It rose from 0.25 to 0.5 percent to a range of 0.5 to 0.75 percent.
The federal open market committee said yesterday (14 December) that its monetary policy remains “accommodative, thereby supporting some further strengthening in labour market conditions and a return to 2 percent inflation”.
This could imply that the Fed will deliver more than the two further hikes that are widely expected in the coming year.
The committee, which is chaired by Janet Yellen, added: “In determining the timing and size of future adjustments to the target range for the federal funds rate, the committee will assess realised and expected economic conditions relative to its objectives of maximum employment and 2 percent inflation.”
In its statement on the Fed’s meeting, the committee confirmed that it expected only gradual increases to the federal fund rate, but that any future decisions would be based on incoming data.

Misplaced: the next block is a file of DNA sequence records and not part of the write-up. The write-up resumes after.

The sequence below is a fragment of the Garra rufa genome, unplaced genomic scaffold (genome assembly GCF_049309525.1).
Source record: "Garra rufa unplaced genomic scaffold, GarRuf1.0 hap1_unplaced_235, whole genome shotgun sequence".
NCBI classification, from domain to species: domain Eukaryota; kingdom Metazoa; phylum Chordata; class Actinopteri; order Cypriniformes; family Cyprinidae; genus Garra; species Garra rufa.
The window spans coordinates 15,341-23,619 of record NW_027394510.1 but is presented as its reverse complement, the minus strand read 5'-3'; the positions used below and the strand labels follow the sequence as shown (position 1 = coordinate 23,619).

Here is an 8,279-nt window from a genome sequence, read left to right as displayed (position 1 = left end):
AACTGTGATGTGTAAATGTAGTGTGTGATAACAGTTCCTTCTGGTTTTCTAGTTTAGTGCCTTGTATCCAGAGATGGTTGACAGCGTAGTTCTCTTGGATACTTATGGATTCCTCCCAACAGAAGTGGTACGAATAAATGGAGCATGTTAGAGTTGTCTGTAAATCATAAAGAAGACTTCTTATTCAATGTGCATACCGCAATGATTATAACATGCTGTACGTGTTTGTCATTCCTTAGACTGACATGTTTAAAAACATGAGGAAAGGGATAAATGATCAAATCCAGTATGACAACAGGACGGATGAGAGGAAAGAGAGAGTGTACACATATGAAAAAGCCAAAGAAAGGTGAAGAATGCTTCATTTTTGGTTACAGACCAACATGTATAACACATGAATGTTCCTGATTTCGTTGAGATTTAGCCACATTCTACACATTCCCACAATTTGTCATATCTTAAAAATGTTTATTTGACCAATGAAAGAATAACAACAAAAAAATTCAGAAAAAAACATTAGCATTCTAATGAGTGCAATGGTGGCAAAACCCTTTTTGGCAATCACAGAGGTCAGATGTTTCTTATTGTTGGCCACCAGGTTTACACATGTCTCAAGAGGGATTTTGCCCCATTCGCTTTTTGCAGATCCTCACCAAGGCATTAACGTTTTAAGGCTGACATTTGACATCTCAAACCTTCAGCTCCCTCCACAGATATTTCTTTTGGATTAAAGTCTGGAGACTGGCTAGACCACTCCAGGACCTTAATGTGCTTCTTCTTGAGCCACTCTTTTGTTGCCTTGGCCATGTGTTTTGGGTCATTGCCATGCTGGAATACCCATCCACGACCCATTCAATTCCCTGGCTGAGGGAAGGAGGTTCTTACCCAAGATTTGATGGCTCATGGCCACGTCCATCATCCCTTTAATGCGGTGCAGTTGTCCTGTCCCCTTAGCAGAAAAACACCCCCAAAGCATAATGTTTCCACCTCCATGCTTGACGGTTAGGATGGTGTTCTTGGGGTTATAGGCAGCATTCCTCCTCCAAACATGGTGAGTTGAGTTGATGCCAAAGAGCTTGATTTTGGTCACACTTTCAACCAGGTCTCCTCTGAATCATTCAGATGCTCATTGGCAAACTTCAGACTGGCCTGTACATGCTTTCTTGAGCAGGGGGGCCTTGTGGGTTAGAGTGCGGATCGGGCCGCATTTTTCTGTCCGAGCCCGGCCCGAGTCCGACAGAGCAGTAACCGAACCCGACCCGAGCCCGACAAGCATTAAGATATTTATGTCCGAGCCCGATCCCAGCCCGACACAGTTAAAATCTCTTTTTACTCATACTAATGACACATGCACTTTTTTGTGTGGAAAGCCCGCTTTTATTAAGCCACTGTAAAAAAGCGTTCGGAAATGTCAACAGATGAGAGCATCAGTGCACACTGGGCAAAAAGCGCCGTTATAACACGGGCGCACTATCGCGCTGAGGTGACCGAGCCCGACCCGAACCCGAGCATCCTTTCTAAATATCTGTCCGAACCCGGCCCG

The committee’s fund rate projections see median rates set at 1.4 percent in 2017, before finally hitting and marginally surpassing the Fed’s 2 percent target to sit at 2.1 percent. In the long term, the Fed currently foresees median rates returning to a more familiar 3 percent after 2019.
David Absolon, investment director at Heartwood Investment Management, said: ‘‘As expected the Fed went slightly more hawkish in projecting the future interest rate path, but it is no game changer.”
“The difference to last December is that this time inflation has a positive impulse. The market reaction in the next few days is not irrelevant, but it will be in January to see whether the market has over-tightened financial conditions.’’